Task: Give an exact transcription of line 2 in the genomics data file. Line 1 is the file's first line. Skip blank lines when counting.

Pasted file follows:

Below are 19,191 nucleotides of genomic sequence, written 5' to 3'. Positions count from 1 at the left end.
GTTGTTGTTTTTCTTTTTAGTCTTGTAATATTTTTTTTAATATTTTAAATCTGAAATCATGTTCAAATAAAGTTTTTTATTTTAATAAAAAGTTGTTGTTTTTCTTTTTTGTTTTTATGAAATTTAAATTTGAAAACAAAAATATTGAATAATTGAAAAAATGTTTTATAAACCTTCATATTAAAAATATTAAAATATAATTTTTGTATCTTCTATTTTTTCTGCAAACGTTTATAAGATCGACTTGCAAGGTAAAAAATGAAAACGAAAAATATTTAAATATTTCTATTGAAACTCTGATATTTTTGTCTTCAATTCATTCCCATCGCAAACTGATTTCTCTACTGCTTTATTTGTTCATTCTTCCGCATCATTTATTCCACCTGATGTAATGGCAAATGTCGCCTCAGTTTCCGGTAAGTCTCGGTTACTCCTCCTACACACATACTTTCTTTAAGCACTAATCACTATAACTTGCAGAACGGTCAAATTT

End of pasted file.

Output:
GTTGTTGTTTTTCTTTTTAGTCTTGTAATATTTTTTTTAATATTTTAAATCTGAAATCATGTTCAAATAAAGTTTTTTATTTTAATAAAAAGTTGTTGTTTTTCTTTTTTGTTTTTATGAAATTTAAATTTGAAAACAAAAATATTGAATAATTGAAAAAATGTTTTATAAACCTTCATATTAAAAATATTAAAATATAATTTTTGTATCTTCTATTTTTTCTGCAAACGTTTATAAGATCGACTTGCAAGGTAAAAAATGAAAACGAAAAATATTTAAATATTTCTATTGAAACTCTGATATTTTTGTCTTCAATTCATTCCCATCGCAAACTGATTTCTCTACTGCTTTATTTGTTCATTCTTCCGCATCATTTATTCCACCTGATGTAATGGCAAATGTCGCCTCAGTTTCCGGTAAGTCTCGGTTACTCCTCCTACACACATACTTTCTTTAAGCACTAATCACTATAACTTGCAGAACGGTCAAATTT